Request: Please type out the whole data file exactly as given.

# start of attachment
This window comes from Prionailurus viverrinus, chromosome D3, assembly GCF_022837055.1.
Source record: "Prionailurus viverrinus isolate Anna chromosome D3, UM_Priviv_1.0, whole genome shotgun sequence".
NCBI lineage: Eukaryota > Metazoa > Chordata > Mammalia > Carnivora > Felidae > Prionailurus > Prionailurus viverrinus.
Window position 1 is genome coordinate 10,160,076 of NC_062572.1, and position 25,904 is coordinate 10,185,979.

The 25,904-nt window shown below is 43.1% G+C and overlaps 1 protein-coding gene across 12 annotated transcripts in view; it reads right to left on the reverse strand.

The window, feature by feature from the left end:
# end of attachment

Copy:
This window comes from Prionailurus viverrinus, chromosome D3, assembly GCF_022837055.1.
Source record: "Prionailurus viverrinus isolate Anna chromosome D3, UM_Priviv_1.0, whole genome shotgun sequence".
NCBI lineage: Eukaryota > Metazoa > Chordata > Mammalia > Carnivora > Felidae > Prionailurus > Prionailurus viverrinus.
Window position 1 is genome coordinate 10,160,076 of NC_062572.1, and position 25,904 is coordinate 10,185,979.

The 25,904-nt window shown below is 43.1% G+C and overlaps 1 protein-coding gene across 12 annotated transcripts in view; it reads right to left on the reverse strand.

The window, feature by feature from the left end: